The idea of Home, for some, it is so many things, and for others, it’s nothing. Hit the roof, be bullet proof, proof of existence, and proof of absence. A home as a eulogy, a home as evidence of life. “A house that has been experienced is not an inert box.” * My home is experienced. It casts a shadow SOMETIMES, it has a grey lid. I like to be alone in my home, but I don’t like to be alone in my home. I have lived in twenty-three homes.
The tent I was born in was in Whangamomona, a small town in the Stratford District on New Zealand’s North Island west coast. My Mum, Dad, Auntie and Uncle and Cousin Dan moved there to be self sufficient in the early 80’s. It took half an hour to get down the driveway. ‘The Farm’ was thick in the bush. My extended family has always clung to a fairly ‘communistic’ lifestyle and is talking about gathering again in the Whangamomonas. Mum and Dad’s house now is the house I spent 12 years in as a kid. I have lived away from it for exactly as long now. Do you need to be away from somewhere you are connected to spiritually for equal portions to feel like it’s not your home anymore? I am homesick ALL the time, even though I think that house is a wee bit haunted. However, that house is NEVER finished, but it is very beautiful. My Mum and Dad have at times adjusted the house to suit a new neat thing they’ve found.
My first home in Wellington was an unventilated student accommodation building on Torrens Terrace. We had a giant ashtray we called Beth Heke. Beth Heke was a witch-hat road marker whose smallest hole at the top facilitated the drop off point for cigarette butts that were at times called upon to be smoked again. My good friend Paul used to get married in this home, wearing the black bustle from one of Sarah’s skirts as a veil, and getting showered in rice. One uptight member of the house at one point acknowledged the importance of the weddings, but begged for the rice to be picked up afterwards. Sarah and Paul and I had a gang called ‘Higgins’, later to metamorphose into ‘The Gang of Fighters’. Despite our mission and although some came close, we never recruited any new members. In this home, a bomb was left behind in the laundry cupboard that Sarah and I made out of spray cans, string, and electrical tape and had planned to detonate on the top of Mount Vic. We forgot about it, and didn’t realize how it would seem a little bit like a threat to the landlord Jamie, who we owed a large portion of the rent to still after we moved out.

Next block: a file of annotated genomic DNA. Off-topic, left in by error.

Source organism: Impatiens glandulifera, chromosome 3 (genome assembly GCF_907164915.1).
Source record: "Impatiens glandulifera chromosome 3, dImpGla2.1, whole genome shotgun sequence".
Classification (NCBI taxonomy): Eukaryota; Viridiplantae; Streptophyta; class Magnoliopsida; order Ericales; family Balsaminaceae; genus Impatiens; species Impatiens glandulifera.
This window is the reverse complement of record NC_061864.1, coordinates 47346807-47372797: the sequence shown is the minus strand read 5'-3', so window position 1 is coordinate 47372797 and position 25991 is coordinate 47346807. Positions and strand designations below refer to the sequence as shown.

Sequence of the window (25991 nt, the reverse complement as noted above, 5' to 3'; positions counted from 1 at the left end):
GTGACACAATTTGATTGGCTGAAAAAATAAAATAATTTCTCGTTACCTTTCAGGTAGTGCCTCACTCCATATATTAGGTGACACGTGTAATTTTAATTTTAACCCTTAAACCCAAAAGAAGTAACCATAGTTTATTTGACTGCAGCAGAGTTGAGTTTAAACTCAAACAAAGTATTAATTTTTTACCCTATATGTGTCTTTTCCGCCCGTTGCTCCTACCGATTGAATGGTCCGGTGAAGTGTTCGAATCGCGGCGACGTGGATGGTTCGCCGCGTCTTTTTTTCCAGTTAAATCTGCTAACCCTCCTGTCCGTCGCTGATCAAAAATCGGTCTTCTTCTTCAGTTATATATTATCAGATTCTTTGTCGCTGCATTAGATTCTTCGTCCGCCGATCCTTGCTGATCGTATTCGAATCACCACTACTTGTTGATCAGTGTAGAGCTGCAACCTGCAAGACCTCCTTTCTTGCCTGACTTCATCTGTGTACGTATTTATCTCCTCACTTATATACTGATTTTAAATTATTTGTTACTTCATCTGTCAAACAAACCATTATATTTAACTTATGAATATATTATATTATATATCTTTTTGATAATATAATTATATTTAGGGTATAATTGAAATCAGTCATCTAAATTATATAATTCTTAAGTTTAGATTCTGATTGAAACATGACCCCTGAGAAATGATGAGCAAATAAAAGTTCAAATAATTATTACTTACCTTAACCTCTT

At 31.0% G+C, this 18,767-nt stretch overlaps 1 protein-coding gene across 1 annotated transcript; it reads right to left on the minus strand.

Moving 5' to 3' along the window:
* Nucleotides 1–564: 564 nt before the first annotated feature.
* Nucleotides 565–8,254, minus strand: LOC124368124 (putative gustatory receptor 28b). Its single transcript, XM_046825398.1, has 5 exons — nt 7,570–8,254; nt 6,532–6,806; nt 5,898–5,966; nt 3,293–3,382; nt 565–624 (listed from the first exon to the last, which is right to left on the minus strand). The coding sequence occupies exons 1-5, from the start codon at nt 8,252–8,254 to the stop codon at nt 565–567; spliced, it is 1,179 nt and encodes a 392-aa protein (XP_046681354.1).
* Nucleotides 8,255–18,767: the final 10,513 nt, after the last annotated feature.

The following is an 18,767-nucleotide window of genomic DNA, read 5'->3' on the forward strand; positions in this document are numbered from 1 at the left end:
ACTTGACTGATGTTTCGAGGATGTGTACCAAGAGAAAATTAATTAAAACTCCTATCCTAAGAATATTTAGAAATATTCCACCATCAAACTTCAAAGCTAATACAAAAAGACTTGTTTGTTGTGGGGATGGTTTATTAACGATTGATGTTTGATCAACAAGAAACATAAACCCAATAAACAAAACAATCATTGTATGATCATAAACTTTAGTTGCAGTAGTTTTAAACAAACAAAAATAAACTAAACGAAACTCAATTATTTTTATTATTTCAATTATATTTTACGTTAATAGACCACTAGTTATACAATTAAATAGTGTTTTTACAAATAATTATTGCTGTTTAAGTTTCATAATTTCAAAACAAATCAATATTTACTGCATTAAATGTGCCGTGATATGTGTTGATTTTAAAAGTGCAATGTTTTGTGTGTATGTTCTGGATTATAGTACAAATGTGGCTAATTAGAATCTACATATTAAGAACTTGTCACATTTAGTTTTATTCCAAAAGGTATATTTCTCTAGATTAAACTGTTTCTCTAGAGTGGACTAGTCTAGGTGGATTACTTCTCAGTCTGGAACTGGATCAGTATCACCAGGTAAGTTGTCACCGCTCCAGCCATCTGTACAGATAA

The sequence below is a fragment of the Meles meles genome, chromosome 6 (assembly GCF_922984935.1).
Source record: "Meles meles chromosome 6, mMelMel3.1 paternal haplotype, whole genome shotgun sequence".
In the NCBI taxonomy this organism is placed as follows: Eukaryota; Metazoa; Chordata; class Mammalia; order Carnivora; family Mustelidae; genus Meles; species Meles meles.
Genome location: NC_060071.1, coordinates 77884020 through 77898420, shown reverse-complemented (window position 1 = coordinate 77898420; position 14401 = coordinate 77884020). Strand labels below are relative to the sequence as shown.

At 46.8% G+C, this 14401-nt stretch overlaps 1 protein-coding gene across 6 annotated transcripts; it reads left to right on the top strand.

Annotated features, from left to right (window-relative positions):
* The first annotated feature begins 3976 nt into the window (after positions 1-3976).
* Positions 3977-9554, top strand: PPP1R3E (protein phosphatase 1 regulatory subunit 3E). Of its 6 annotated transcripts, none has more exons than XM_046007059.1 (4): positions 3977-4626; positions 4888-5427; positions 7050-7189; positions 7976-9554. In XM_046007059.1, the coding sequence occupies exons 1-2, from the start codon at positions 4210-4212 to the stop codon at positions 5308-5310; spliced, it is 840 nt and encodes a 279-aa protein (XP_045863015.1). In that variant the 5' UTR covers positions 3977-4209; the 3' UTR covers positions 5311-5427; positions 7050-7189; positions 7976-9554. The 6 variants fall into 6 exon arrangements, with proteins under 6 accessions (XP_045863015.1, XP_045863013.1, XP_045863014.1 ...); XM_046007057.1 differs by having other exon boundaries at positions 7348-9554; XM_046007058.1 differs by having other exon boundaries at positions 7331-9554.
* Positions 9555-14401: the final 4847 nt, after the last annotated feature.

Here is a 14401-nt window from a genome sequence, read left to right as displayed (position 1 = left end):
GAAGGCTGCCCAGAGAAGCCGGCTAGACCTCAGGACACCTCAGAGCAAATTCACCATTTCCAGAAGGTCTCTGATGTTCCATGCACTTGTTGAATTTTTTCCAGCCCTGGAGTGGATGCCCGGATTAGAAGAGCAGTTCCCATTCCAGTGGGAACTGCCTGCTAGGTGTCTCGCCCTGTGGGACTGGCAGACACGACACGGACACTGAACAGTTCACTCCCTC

After that house, Sarah and I moved into a house on Cuba Street where we paid equal rent, but I lived in a bedroom, and she lived in a hut in the lounge. Some time later I was living in a house up the hill behind ‘Aro Fish and Chips’ with my boyfriend Phil and a guy who named himself Osaka, who studied Chinese acupuncture. Me and Phil were so poor when we moved in that we raided the five-cent pieces that were artfully strewn across the courtyard to buy Aro fish and chips. I don’t think anyone noticed at first because we were cunning enough to get the five-cent pieces a wee bit at a time. Aro chips were amazing, thick cut chips with the skin on but the fish was just OK. Also in this house, once I popped some bread in the toaster and due to what I perceived to be a premature burning smell, ejected a toasted mouse that was crisped into his expression of agony. Chris Bishop lived in this house, some mornings emerging from his bedroom in a dive roll with an invisible gun. He had been very moved by For Whom The Bell Tolls and I think was wearing dog tags too. Once we broke the couch in the living room after a night of drinking white rum dancing to a Modest Mouse song, he thought they were cool. The last house I will talk about is in Melbourne. Marty and I lived there, and our bedroom didn’t have a ceiling. More damages were caused because of jumping on couches. One of my best friends Elianor and I were jumping on our futon couch after my birthday and she did a back flip and broke our really large, thick window at the bottom of the light well. The house was a Victorian terrace house with some fun 90’s renos like that, and a mezzanine floor. I wish more houses had mezzanines. But yeah, her body ended up squirming AND UNHURT in a tiny space between the couch and the light well with her legs doing that futile ‘upside down run’ to attempt to propel her body into an upright position. A Pomeranian-Maltese cross called Quinn (we called him Quincy) lived at Fitzroy street. He found his own way into gallery openings. Most of his activities included, eating apples off the dining room table, chewing girls underwear, and biting. He was a nice little dog.
* Gaston Bachelard, ‘The Poetics of Space’